Supply chain management: Critical thinking and continuous improvement attract students

Senior Greg Cops wanted a fast-paced and challenging career with no limits.
Supply chain management major Destiny Vojtik enjoys the major because it allows her to think critically./UW-Stout photo by Brett T. Roseman
September 4, 2018

University of Wisconsin-Stout senior Greg Cops wanted a fast-paced and challenging career with no limits.

He visited 3M’s headquarters and met with five people working in supply chain management jobs and knew that was what he wanted to major in at UW-Stout.

Supply chain management has different paths working in procurement and sourcing, managing materials, logistics and transportation, and an operational side involving the flow of products and speeding up processes to eliminate waste, Cops said.

The operational side fascinates Cops.

“I find it interesting and challenging,” he said. “There is no right or wrong answer, and there is always room for improvement. There is no limit. I like projects that are large scale and you can dig your teeth into and require critical thinking and continuous improvement.”

Greg Cops picked supply chain management as a major because he wamted a fast-paced challenging career with no limits.

Cops has completed two internships in his major. In 2016, during his second year, he did an eight-month co-op at Graco in Rogers, Minn., in a building where paint sprayers are manufactured. He was a sourcing intern acquiring the raw materials for road painting sprayers and dry wall texture units. He learned to look at demand, inventory and trends to allow lead time to get materials, which sometimes can be complicated by holidays in other countries.

His second internship was for three months at Plexus in Appleton, a contract manufacturer, in a plant that manufactured Coke freestyle machines, allowing customers to choose multiple soda products from one fountain machine in restaurants. As a continuous improvement intern, he made small process and facility layout changes that accumulate to major changes in the business.

“I went out to the main line, talked to people, learned processes, started looking at waste and how to make improvements,” Cops said, noting some work stations were moved to save steps and time. He also set up a couple of tools for purchasing by automating emails to suppliers so that materials could be ordered when they got low.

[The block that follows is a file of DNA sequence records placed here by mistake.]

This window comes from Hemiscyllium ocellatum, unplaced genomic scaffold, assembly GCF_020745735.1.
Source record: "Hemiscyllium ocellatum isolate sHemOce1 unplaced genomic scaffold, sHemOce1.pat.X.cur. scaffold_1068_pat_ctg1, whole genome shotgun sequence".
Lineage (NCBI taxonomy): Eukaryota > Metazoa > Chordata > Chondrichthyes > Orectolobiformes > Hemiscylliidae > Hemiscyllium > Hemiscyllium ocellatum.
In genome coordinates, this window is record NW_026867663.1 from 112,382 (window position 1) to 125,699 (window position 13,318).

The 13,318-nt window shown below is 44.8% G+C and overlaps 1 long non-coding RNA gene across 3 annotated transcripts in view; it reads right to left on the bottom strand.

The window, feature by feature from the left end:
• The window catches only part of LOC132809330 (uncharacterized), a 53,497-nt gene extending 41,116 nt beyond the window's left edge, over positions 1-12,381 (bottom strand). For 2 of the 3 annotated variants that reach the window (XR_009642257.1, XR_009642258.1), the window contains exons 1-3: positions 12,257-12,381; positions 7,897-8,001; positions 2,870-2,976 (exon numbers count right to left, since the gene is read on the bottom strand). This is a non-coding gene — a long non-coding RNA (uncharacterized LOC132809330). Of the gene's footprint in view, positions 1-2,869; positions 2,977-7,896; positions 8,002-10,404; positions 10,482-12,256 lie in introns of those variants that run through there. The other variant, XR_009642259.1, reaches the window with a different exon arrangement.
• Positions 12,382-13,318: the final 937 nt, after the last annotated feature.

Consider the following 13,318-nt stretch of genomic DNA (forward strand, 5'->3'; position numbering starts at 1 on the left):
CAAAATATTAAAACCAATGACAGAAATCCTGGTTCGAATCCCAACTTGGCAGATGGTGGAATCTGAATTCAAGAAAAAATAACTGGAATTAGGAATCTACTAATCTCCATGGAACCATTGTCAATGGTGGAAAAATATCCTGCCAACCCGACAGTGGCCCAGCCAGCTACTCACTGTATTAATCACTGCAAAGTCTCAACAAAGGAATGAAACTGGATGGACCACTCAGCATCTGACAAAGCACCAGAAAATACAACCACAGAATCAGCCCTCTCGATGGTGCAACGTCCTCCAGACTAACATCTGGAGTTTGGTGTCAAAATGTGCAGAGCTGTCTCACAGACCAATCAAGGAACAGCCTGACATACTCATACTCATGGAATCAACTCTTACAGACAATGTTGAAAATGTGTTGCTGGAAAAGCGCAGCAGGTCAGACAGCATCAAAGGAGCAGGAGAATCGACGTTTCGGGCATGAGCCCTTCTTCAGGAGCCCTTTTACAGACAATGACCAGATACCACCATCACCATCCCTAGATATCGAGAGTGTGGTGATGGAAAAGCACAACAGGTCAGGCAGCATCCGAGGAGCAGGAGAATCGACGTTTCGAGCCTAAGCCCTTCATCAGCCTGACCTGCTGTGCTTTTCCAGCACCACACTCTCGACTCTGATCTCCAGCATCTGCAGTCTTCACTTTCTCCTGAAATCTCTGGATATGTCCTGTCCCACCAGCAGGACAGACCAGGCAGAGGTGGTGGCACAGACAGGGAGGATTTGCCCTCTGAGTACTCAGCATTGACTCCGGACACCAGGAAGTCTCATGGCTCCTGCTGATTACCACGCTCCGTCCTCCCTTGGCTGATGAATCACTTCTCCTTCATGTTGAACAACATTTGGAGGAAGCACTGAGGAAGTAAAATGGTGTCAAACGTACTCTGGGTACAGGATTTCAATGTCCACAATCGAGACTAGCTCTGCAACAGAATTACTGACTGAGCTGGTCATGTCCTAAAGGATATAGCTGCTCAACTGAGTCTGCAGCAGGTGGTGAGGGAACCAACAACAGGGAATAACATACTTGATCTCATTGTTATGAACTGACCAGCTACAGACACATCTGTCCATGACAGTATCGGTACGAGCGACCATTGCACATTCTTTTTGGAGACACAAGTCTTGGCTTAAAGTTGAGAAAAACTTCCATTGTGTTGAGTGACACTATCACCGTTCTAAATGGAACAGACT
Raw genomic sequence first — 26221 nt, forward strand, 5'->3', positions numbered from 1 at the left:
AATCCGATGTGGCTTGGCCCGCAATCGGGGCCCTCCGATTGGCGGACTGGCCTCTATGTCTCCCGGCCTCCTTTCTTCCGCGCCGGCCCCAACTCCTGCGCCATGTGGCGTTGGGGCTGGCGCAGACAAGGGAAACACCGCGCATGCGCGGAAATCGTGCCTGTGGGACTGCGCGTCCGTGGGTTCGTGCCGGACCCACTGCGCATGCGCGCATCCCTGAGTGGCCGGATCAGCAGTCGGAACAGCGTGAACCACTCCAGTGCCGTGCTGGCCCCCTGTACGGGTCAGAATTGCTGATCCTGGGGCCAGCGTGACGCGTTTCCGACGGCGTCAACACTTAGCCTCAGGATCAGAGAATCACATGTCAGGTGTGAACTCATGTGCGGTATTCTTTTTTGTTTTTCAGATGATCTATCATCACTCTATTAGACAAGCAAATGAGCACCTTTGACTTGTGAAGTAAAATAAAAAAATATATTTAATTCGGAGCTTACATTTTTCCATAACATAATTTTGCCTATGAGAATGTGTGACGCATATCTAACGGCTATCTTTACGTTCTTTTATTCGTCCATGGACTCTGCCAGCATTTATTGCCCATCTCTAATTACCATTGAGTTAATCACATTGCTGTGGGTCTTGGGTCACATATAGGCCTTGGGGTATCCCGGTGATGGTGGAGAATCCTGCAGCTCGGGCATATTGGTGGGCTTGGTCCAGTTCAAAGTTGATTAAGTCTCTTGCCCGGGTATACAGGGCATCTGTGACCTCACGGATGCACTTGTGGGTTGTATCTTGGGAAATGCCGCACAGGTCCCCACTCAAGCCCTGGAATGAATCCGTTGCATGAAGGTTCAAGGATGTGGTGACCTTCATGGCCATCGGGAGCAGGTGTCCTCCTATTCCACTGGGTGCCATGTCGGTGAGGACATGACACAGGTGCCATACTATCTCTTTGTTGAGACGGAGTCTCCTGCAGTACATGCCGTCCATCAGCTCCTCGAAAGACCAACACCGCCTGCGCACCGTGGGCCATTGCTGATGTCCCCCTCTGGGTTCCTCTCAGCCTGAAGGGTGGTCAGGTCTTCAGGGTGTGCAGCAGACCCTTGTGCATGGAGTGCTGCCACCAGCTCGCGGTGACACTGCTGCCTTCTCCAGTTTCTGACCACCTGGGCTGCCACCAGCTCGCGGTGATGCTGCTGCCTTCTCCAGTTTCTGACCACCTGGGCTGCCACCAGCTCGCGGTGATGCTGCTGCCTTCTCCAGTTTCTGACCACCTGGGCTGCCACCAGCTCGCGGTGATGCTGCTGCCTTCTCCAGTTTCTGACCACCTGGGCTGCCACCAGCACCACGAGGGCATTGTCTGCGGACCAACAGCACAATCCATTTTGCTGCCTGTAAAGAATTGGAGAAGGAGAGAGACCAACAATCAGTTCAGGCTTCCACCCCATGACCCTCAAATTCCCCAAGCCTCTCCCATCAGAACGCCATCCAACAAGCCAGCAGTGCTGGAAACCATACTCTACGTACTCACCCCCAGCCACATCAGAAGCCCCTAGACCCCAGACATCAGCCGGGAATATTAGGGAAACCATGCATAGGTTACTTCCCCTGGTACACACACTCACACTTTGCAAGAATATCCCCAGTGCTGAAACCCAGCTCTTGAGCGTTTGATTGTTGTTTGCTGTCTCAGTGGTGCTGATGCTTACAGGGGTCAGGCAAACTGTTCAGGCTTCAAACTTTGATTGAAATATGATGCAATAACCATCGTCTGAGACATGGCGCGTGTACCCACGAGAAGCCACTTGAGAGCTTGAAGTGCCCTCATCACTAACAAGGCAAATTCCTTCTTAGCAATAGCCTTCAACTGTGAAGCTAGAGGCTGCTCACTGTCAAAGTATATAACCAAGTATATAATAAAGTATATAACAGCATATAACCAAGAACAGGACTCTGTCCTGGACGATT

He had a third internship this summer with Boeing in Seattle.

Career field with many opportunities

Gene GutmanThe supply chain management degree at UW-Stout has 100 percent employment for graduates, said Gene Gutman, program director and assistant professor. Enrollment ranges from 80 to 100 students in the program.

 Gutman describes supply chain management as the flow of materials and information from the lowest level of supplier to the end customer.

“Everything we have in our world comes to us through a supply chain — our food, medicines, clothes, cars, household items, gadgets,” Gutman said, noting most jobs in business are in supply chain. “It’s not just manufacturing, distribution and retail. It’s also in-service industries such as banking, hospitals and hotels. Every business has a supply chain. The difficult part is getting young people who are college-bound to understand how broad and vast this is as a career path. There are significant career opportunities for men and women.

“The jobs are very, very plentiful as evidenced by our placement rate,” he said. “Entry level salaries are in the upper 50 to the low 60-thousand dollars per year.  Salaries advance quickly after that with experience.”

Candidates for supply chain management should be analytical, well-organized, detail-oriented, team players and hard workers looking to make improvements in business.

“You have to always be thinking how to improve what’s going on,” Gutman said. “We’re looking for people who want to improve efficiency, reduce time, improve quality and reduce cost across the supply chain.”

Gutman summarizes supply chain management as following the seven R’s: Right product, right place, right time, right quality, right quantity, right cost and right safety. This is extremely hard to do given the complexity of products and number of components that are produced around the world.

UW-Stout’s program is unique because the curriculum is deeper in core supply chain and engineering courses. The university also has industry executives who meet and mentor students through their senior capstone classes. They also evaluate their final presentations.

Bob Seidel, director of supply chain at JF Ahern in Fond du Lac, has been a mentor to students the past decade. He has worked in supply chain for more than 25 years. JF Ahern is a design and construction company in mechanical heating, ventilation and plumbing, wastewater and fire protection.

As a mentor, Seidel talks to students and teams to provide guidance and direction. “Supply chain management is multifaceted,” he said. “You have a number of career paths you can ultimately decide on.”

‘Real-time problem-solving’

Charles BomarCharles Bomar, dean of the UW-Stout College of Science, Technology, Engineering, Mathematics and Management, said students studying supply chain management must have an array of skills to be successful including mathematics, logistics, basic engineering and the most important people skills.

“Supply chain is about creative, real-time problem-solving,” Bomar said. “Supply chain calls for an understanding of the nuances of global markets to be successful. The classroom experiences in combination with the internship in the field ensure the graduates of this program are ready to take on the business challenges of the 21st century.”



Greg Cops picked supply chain management as a major because he wanted a fast-paced challenging career with no limits.

Gene Gutman

Charles Bomar

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